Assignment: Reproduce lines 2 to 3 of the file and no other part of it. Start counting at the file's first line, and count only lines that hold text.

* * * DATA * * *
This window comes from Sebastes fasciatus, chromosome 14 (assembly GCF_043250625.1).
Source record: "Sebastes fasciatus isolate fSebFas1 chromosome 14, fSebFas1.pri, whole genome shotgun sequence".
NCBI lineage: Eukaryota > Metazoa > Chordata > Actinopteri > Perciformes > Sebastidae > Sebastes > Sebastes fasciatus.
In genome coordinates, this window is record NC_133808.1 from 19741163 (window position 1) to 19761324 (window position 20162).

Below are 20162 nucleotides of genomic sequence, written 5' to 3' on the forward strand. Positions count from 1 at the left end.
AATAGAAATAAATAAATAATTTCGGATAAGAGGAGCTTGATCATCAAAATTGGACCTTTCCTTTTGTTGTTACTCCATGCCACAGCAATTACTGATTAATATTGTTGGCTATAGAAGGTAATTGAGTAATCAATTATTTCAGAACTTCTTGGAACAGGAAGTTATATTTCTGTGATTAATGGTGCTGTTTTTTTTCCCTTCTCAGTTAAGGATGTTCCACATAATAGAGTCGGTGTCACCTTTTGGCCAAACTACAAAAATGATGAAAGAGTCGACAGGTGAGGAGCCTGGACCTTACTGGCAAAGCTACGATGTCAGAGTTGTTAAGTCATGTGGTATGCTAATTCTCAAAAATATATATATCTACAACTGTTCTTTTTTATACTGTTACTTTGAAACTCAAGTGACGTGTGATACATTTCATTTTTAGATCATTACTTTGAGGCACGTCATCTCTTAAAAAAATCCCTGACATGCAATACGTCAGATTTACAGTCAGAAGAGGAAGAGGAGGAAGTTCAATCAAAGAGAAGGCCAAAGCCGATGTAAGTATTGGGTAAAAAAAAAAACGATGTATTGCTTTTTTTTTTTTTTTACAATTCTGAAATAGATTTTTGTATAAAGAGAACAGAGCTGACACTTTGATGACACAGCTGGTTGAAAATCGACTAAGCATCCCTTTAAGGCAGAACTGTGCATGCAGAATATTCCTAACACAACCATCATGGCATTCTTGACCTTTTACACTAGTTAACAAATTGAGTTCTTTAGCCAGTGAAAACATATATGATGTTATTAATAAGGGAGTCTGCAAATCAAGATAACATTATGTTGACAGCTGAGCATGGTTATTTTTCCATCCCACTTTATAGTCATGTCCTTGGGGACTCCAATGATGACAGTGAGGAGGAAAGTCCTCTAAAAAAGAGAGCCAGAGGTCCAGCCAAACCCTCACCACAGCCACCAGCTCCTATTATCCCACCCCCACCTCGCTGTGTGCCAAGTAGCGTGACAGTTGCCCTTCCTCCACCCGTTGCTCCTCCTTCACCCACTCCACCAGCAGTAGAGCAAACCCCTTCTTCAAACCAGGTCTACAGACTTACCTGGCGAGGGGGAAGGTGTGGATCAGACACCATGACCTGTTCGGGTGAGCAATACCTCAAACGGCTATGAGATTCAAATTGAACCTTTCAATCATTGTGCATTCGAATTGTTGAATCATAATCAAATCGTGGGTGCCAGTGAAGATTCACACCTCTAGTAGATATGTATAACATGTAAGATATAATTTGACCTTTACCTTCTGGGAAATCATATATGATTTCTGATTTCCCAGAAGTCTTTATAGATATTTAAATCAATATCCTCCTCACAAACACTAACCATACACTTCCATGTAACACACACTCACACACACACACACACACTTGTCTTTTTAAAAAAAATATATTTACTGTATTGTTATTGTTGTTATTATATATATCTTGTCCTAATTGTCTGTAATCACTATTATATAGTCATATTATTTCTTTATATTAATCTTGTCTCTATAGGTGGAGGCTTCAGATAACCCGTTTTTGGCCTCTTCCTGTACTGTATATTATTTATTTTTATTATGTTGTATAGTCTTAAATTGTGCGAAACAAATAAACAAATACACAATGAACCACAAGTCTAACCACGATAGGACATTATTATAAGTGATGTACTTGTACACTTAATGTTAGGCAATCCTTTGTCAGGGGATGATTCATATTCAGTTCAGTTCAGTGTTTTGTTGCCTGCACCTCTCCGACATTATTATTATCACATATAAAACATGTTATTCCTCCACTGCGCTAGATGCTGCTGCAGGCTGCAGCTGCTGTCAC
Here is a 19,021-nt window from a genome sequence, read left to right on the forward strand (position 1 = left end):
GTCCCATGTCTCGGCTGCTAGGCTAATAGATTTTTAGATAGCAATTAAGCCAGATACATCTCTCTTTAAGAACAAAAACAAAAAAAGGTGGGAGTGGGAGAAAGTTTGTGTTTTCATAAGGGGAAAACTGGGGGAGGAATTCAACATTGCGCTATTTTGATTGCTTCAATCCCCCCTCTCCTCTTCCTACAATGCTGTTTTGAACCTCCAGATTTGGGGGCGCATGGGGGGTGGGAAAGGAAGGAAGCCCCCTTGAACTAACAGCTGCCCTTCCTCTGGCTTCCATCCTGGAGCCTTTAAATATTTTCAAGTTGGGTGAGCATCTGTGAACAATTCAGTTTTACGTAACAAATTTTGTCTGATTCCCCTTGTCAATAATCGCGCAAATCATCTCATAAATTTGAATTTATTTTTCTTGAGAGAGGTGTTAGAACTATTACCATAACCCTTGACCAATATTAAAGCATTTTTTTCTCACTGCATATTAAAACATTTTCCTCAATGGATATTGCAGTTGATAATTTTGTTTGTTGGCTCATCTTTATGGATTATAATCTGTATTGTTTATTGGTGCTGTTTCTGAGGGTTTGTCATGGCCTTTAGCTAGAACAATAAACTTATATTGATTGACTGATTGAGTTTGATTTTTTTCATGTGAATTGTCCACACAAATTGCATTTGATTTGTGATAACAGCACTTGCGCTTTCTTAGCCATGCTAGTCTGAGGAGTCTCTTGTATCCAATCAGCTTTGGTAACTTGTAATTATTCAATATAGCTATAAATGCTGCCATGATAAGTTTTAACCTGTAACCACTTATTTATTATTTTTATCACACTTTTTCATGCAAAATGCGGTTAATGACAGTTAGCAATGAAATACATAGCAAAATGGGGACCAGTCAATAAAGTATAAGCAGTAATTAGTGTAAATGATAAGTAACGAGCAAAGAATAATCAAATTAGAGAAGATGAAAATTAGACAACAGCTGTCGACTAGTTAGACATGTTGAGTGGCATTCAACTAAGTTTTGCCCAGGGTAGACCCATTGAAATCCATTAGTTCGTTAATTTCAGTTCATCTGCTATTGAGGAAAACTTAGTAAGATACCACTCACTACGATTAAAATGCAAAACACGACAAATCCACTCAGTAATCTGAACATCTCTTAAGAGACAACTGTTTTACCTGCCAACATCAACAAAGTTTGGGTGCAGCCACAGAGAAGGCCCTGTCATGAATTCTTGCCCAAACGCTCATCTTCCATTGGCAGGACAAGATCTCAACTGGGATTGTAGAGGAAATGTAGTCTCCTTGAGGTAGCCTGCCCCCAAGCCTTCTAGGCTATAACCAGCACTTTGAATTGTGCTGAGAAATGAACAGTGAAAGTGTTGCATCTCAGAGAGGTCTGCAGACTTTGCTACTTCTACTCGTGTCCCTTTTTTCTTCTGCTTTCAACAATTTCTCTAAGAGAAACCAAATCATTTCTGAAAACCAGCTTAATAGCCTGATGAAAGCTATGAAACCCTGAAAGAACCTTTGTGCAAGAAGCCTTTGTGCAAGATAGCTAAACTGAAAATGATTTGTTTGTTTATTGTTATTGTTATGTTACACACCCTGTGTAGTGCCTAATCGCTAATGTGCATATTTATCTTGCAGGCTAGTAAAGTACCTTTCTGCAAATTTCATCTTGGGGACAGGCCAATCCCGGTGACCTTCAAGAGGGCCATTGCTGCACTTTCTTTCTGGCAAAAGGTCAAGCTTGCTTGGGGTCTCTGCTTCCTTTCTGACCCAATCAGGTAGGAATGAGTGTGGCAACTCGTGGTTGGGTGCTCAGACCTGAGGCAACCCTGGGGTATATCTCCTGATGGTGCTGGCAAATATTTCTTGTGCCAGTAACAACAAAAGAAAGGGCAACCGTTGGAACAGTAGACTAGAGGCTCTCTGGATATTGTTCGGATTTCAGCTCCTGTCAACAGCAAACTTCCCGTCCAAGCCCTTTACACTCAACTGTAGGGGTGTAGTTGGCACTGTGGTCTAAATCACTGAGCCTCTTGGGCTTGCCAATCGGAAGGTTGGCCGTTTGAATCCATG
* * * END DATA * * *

Source record: "Sebastes fasciatus isolate fSebFas1 chromosome 14, fSebFas1.pri, whole genome shotgun sequence".
NCBI lineage: Eukaryota > Metazoa > Chordata > Actinopteri > Perciformes > Sebastidae > Sebastes > Sebastes fasciatus.